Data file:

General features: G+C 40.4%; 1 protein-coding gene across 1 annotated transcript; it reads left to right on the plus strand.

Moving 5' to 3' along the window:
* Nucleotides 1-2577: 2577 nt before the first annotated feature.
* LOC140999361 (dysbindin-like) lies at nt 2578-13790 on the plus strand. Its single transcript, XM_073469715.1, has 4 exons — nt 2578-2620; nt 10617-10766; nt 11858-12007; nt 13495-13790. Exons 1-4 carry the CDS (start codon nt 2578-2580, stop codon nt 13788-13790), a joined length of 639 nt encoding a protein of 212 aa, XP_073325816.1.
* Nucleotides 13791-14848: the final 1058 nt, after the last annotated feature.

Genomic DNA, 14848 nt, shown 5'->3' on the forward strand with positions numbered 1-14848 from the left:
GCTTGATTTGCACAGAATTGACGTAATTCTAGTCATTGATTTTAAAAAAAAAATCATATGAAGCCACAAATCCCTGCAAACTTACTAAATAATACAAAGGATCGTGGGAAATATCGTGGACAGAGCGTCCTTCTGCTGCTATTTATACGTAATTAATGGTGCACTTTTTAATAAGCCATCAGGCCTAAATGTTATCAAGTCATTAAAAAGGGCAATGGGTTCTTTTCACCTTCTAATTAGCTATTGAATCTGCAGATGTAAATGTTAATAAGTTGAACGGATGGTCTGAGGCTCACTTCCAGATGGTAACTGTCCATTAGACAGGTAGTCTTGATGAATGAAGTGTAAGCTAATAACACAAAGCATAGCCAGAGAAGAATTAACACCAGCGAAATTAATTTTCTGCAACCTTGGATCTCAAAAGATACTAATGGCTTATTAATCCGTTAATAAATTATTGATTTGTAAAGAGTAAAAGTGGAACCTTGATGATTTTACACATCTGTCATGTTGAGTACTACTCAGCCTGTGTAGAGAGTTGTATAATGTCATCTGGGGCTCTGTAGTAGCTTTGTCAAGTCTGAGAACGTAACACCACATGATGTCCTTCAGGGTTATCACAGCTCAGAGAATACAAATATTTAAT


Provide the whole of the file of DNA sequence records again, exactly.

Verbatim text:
General features: G+C 40.4%; 1 protein-coding gene across 1 annotated transcript; it reads left to right on the plus strand.

Moving 5' to 3' along the window:
* Nucleotides 1-2577: 2577 nt before the first annotated feature.
* LOC140999361 (dysbindin-like) lies at nt 2578-13790 on the plus strand. Its single transcript, XM_073469715.1, has 4 exons — nt 2578-2620; nt 10617-10766; nt 11858-12007; nt 13495-13790. Exons 1-4 carry the CDS (start codon nt 2578-2580, stop codon nt 13788-13790), a joined length of 639 nt encoding a protein of 212 aa, XP_073325816.1.
* Nucleotides 13791-14848: the final 1058 nt, after the last annotated feature.

Genomic DNA, 14848 nt, shown 5'->3' on the forward strand with positions numbered 1-14848 from the left:
GCTTGATTTGCACAGAATTGACGTAATTCTAGTCATTGATTTTAAAAAAAAAATCATATGAAGCCACAAATCCCTGCAAACTTACTAAATAATACAAAGGATCGTGGGAAATATCGTGGACAGAGCGTCCTTCTGCTGCTATTTATACGTAATTAATGGTGCACTTTTTAATAAGCCATCAGGCCTAAATGTTATCAAGTCATTAAAAAGGGCAATGGGTTCTTTTCACCTTCTAATTAGCTATTGAATCTGCAGATGTAAATGTTAATAAGTTGAACGGATGGTCTGAGGCTCACTTCCAGATGGTAACTGTCCATTAGACAGGTAGTCTTGATGAATGAAGTGTAAGCTAATAACACAAAGCATAGCCAGAGAAGAATTAACACCAGCGAAATTAATTTTCTGCAACCTTGGATCTCAAAAGATACTAATGGCTTATTAATCCGTTAATAAATTATTGATTTGTAAAGAGTAAAAGTGGAACCTTGATGATTTTACACATCTGTCATGTTGAGTACTACTCAGCCTGTGTAGAGAGTTGTATAATGTCATCTGGGGCTCTGTAGTAGCTTTGTCAAGTCTGAGAACGTAACACCACATGATGTCCTTCAGGGTTATCACAGCTCAGAGAATACAAATATTTAAT